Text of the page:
The way Bellingham ecologist Chris Morgan sees it, the more you know about grizzly bears the less you’ll fear them.
So he traveled to trails, overlooks and towns of the North Cascades and asked adults and children what they thought of the iconic and feared creatures and to quiz them about their knowledge.
The results can be viewed in his new seven-minute film “Wanted: Grizzly Bears?”
“I’ve been working on communicating about grizzly bears in the North Cascades for a long time,” Morgan said. “We wanted to create a short film that answered some interesting questions about grizzlies, maybe bust some myths.”
Never miss a local story.
The short piece is being released as federal agencies consider restoring a self-sustaining grizzly bear population to the U.S. side of the North Cascades, where they are on the edge of extinction.
The U.S. side of the ecosystem includes wilderness areas, Mount Baker-Snoqualmie National Forest, North Cascades National Park, Ross Lake National Recreation Area, Lake Chelan National Recreation Area, and Okanogan-Wenatchee National Forest.
People are coming down strongly on both sides of the issue, as they do in Morgan’s film. That’s how he likes it.
“There’s such a wide range of opinions out there about grizzly bears. It’s good to hear them from the horse’s mouth,” Morgan said in an interview. “It’s a genuine, honest, open film. It’s real members of the public speaking their minds.”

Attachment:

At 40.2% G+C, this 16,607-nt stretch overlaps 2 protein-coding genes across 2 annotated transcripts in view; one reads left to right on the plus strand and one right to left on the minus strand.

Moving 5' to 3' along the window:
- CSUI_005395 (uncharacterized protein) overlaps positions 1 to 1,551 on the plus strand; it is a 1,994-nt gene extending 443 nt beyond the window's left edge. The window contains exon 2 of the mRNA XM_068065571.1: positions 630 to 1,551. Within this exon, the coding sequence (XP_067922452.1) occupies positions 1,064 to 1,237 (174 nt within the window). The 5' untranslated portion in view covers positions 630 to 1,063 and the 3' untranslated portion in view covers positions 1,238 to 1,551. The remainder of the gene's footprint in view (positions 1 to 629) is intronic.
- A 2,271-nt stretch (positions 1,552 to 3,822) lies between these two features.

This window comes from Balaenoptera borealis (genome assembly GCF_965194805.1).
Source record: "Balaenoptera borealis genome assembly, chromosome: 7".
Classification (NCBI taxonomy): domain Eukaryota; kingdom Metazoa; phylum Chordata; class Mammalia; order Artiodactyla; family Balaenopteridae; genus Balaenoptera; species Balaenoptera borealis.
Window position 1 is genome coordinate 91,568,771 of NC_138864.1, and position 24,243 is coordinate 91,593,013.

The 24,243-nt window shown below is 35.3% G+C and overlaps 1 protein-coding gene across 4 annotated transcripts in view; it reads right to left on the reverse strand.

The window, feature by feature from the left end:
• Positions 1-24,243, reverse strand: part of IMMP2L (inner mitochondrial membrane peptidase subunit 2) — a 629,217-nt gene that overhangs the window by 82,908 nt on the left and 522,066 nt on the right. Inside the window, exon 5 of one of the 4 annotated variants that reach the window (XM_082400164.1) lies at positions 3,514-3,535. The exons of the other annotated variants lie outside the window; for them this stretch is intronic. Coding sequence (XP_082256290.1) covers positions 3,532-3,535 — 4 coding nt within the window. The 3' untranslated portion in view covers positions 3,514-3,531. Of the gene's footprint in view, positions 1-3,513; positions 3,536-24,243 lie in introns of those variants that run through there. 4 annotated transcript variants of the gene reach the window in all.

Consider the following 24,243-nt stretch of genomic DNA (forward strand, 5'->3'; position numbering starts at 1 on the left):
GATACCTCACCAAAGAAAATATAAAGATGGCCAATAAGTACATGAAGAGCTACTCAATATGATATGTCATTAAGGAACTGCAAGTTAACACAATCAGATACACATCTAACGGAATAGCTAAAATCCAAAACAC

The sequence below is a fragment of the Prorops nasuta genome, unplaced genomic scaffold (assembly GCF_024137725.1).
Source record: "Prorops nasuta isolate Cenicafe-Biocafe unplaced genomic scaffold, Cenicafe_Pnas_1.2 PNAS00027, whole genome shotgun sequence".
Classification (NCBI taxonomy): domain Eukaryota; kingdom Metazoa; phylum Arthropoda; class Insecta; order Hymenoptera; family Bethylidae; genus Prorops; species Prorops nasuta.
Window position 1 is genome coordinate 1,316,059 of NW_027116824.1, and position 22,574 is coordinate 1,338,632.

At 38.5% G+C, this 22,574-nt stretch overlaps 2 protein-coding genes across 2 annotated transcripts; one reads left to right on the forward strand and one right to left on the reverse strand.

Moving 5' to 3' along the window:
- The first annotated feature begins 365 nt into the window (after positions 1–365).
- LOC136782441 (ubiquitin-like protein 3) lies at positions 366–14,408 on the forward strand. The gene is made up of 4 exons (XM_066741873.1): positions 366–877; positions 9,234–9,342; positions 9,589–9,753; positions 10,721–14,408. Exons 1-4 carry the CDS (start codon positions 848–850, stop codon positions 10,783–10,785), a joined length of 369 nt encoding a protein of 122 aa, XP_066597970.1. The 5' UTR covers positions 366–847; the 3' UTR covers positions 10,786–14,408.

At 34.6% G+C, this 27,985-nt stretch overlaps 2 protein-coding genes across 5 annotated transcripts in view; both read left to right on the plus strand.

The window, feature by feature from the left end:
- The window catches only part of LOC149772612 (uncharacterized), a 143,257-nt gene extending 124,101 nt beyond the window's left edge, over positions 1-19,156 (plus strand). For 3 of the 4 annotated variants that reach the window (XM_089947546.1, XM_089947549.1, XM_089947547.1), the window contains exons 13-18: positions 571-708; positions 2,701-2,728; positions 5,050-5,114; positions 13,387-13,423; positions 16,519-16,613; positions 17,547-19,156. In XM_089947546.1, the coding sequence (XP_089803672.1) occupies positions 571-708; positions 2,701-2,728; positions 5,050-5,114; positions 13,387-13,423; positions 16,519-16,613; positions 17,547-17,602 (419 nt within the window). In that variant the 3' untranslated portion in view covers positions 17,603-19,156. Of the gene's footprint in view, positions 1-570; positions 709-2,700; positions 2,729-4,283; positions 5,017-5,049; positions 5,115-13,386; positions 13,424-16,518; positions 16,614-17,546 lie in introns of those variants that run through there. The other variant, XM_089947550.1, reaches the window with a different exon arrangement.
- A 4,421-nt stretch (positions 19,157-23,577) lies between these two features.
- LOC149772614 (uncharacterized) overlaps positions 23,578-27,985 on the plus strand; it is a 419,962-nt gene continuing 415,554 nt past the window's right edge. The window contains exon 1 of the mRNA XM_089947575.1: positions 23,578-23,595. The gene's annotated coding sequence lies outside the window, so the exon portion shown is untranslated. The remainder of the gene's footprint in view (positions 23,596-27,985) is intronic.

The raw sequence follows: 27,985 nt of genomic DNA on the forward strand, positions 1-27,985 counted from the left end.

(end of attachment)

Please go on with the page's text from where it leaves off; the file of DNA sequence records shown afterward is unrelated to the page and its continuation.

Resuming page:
People who watch nature documentaries might recognize Morgan’s face or voice. He has hosted a number of films about bears in Alaska, including for PBS Nature and the BBC.
The “Wanted” short includes footage of grizzlies from one of them, a series called “Bears of the Last Frontier,” which was shot in Alaska.
These are public lands. These are public grizzly bears. This is a public issue. People should weigh in on it.
Chris Morgan, Bellingham ecologist and filmmaker
Morgan also is a filmmaker and bear biologist who has focused on the animals for 25 years. And in “Wanted,” he sets out to share what he knows while talking to people at stops near Artist Point, the North Cascades Highway overlook at Liberty Bell Mountain, Winthrop, and around Twisp.
“There’s so much misinformation out there,” Morgan said in an interview. “People think they’re far more dangerous than they are.”
For example, he asked people in the film, how much does a grizzly cub weigh when it’s born?
Their guesses ranged from 80 pounds down to 12 pounds.
The answer is 1 pound.
“They’re the size and weight of a squirrel,” Morgan said in an interview.
The bears’ diet also is a surprise to people, he said. Less than 20 percent of it is meat, and plants are their most common food.
In the end, Morgan hopes to pique people’s curiosity and for people to get involved.
“These are public lands. These are public grizzly bears. This is a public issue,” Morgan said. “People should weigh in on it.”
Watch the film
“Wanted: Grizzly Bears?” can be seen online at grizzlybearfilm.org.
More on grizzly bear recovery efforts in the North Cascades and elsewhere are at:
▪ nps.gov/noca/grizzly.htm, North Cascades National Park to read about the environmental impacts of restoring a self-sustaining grizzly bear population in the North Cascades ecosystem.
▪ igbconline.org, Interagency Grizzly Bear Committee.